The Catholic Church uses the term "vocation" to describe our purpose that is deeper and more meaningful than any payment or particular skill. "Love is the fundamental and innate vocation of every human being" Catechism of the Catholic Church 2392. Pope John Paul II adds:
However within this common vocation that calls everyone to be conformed not to this world but to God's will (cf. Rom 12:2), there are different states of life and numerous vocations and missions.Have a job? Good. Be grateful, do well, and use the income to provide for your needs and the needs of others. Have a vocation? Better! Consider that each day prepares you for your adult life commitment. That's priceless.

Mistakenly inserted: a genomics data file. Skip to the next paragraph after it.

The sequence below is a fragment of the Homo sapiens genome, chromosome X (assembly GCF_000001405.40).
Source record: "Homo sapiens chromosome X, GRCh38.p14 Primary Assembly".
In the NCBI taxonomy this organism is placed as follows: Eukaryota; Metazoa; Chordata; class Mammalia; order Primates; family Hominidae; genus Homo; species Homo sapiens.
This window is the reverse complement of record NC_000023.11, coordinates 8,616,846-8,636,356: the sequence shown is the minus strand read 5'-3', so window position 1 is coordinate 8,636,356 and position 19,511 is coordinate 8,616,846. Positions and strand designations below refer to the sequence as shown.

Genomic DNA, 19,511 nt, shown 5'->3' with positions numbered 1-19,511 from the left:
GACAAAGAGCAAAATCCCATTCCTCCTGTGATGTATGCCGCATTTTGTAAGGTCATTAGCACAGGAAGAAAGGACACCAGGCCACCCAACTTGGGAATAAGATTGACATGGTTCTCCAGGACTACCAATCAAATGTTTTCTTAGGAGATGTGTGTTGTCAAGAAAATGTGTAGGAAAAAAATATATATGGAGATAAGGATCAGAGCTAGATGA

The gift of the Spirit is the basis of everyone's vocation. It is at the root of the consecrated ministries of the Bishop, priest and deacon, who are at the service of ecclesial life. It is also he who forms and moulds the soul of those who are called to a life of special consecration, configuring them to Christ, chaste, poor and obedient. In the Spirit himself, who through the sacrament of Marriage surrounds and consecrates the union of the spouses, the mission of parents, called to make the family the first and fundamental expression of the Church, finds its strength and support. Lastly, the many other services oriented to building up and giving life to the community are nourished by the gift of the Spirit - Christian education and catechesis, care of the sick and the poor, human advancement and the exercise of charity. In fact, "To each is given the manifestation of the Spirit for the common good" (1 Cor 12:7).